‘… around him, you always felt better’: The legacy of Lee Hedges

GATOR GREATS:  Lee Hedges (left) and his longtime assistant Alden Reeves (right, foreground) watching a Captain Shreve game in the 1970s.

By TEDDY ALLEN, Journal Sports

When Bo Harris learned his friend and iconic Shreveport prep football coach Lee Hedges had passed away at age 93 early Sunday morning, his first thought was a sobering one:

What if the beloved man they all call “Coach Hedges” hadn’t been born at all?

“Just think of all the people whose lives he impacted,” said Harris, first a Captain Shreve Gator for Hedges in 1968-70 before becoming a star linebacker at LSU and playing in a Super Bowl with Cincinnati. “The story I think of is It’s a Wonderful Life.

In that 1946 classic, Jimmy Stewart plays George Bailey, who discovers through a supernatural event what his town would have become if it hadn’t been for all his good deeds through the years. Hedges, a member of the Louisiana Sports Hall of Fame Class of 2010, coached not only Harris but also Super Bowl champion Terry Bradshaw at Woodlawn, two-time national champion Denny Duron at Shreve, won a football state title at Shreve in 1973, won a Shreveport-Bossier record 216 games in 27 football seasons, coached 15 state tennis team champions — and, more importantly, did it all in a gentle way that earned the undying respect of coaches, players, parents, students and fans.

“If Lee Hedges had not been here in Shreveport, Louisiana, do the Pittsburgh Steelers win four Super Bowls (with Bradshaw)?” Harris said. “Does Denny go on to have the career he had at Louisiana Tech and become a coach at Evangel and an evangelist without his background with Coach Hedges? You just keep going down the line. Take him away and all that’s happened around here in sports, and this place isn’t the same.

“I shudder to think,” Harris said, “how my life would have been different without him around.”

“He’s a legend,” Mike McHalffey said. “I was a coach at Bossier High for 25 years and he was already a legend when I started in 1983. He was somebody that all the coaches looked up to. He was the Godfather of Coaches in Caddo and Bossier.

“We always looked up to him. He was the elder statesman of the coaching fraternity in Shreveport-Bossier.”

An All-State halfback for Fair Park before starring at LSU in both football (1948-1951) and, for a year, baseball, Hedges found his calling on the high school football fields of north Louisiana, first as an assistant at Fair Park (1955) then as the head coach at Byrd (1956-59), at Woodlawn (1960-65), and finally at Shreve (1967-84).

“In three years, he yelled at me one time,” Joel Thomas, quarterback of the 1973 state champion Gators, said. “I deserved about a thousand.”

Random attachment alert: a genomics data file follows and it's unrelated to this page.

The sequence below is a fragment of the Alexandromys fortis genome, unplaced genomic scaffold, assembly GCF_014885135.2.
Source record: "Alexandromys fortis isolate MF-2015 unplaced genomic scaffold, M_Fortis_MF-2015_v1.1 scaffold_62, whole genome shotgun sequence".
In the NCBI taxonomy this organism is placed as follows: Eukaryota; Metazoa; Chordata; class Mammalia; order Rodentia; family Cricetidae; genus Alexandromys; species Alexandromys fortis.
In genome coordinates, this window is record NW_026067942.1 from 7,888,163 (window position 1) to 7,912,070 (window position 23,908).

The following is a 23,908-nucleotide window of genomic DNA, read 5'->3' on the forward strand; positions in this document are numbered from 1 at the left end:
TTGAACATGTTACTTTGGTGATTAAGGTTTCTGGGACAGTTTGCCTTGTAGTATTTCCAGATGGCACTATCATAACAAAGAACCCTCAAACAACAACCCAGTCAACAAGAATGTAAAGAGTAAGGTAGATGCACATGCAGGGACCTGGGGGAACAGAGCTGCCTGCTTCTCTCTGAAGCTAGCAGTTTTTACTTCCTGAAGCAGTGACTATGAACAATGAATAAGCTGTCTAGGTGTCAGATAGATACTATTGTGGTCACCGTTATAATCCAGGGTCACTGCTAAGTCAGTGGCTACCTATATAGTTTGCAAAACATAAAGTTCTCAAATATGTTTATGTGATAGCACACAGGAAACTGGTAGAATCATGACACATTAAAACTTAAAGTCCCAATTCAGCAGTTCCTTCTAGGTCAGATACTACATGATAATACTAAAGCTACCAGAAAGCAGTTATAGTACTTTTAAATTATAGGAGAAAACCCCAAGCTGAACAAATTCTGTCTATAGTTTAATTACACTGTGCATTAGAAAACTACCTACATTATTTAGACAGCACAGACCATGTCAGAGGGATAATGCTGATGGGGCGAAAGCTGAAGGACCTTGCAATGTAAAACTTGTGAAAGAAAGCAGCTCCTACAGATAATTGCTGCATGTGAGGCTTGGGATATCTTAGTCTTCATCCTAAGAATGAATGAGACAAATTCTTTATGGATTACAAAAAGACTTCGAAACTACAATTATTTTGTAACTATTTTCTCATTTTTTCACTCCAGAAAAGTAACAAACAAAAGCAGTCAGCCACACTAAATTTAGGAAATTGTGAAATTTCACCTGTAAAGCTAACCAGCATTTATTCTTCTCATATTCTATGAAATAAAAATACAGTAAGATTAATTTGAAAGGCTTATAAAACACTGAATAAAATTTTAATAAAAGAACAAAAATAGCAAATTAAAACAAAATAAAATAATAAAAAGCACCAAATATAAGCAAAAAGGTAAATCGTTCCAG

Thomas said that “with any kind of break,” Shreve would have won five or six state titles, beginning with the 10-1-1 team in 1970, Harris’s senior season.

“The beauty of Coach Hedges was that he was a better man than he was a football coach — and he was a great football coach,” Thomas said. “He taught math, and whenever he walked down the hall, everybody walked with a little different gait, looked a little happier, walked a little taller. The way he was, the way he treated everyone, just commanded respect.”

Hedges and his wife, Nell, were married for 58 years before she passed away in 2013. In 2001, Caddo Parish Stadium was renamed Lee Hedges Stadium.

“My whole family is excited about this,” Hedges said on that October Friday night. “And if they want to name the stadium Lee and Nell Hedges Stadium, that would be OK with me.”

“He was such a professional in his coaching when I started (as an assistant in 1968) that the players didn’t want to do anything to disappoint him, and us coaches, we didn’t want to do anything to disappoint him either,” said Alden Reeves, who coached with Hedges for more than 25 years. “We had that kind of respect for him, or awe … what the exact right word is, I don’t know.”

Reeves said the secret of Hedges’s success might well have been “his relationships he had with everybody; if you didn’t like Coach Hedges, there was something wrong with YOU, because he could get along with everyone.

“He was smart too; he knew that football,” Reeves said. “We coaches all learned from him just like the players did. He studied film more than any other coach I’ve ever been around. He’d watch film after practice, go home and eat, then come back to school and watch more film ’til 9 or 10; the rest of us were home watching TV. If you had a weakness, he was going to find it.”

“A mentor, a father figure … I just think of what he meant to me and the things he meant to so many people,” Jonathan Matkins, who played center for Hedges at Shreve for three seasons (1981-83) and helped him celebrate his 90th birthday with a dinner on Cross Lake, said. “I think of everybody he touched, not just in football or tennis, but through everything he did in his life.

“Never saw the man get mad,” Matkins said. “Worse I ever saw was he slapped his clipboard on his hip one time; most calm coach I’ve ever seen. Just a great individual, a great man.”

“There are people who are influential and who make a difference in your life, and then there is a person who makes THE difference,” Harris said. “Coach Hedges was the difference for me.”

  • With contributions by Journal staff teammates Lee Hiller, Doug Ireland, John James Marshall, and Tony Taglavore. Hiller played for Coach Hedges at Shreve.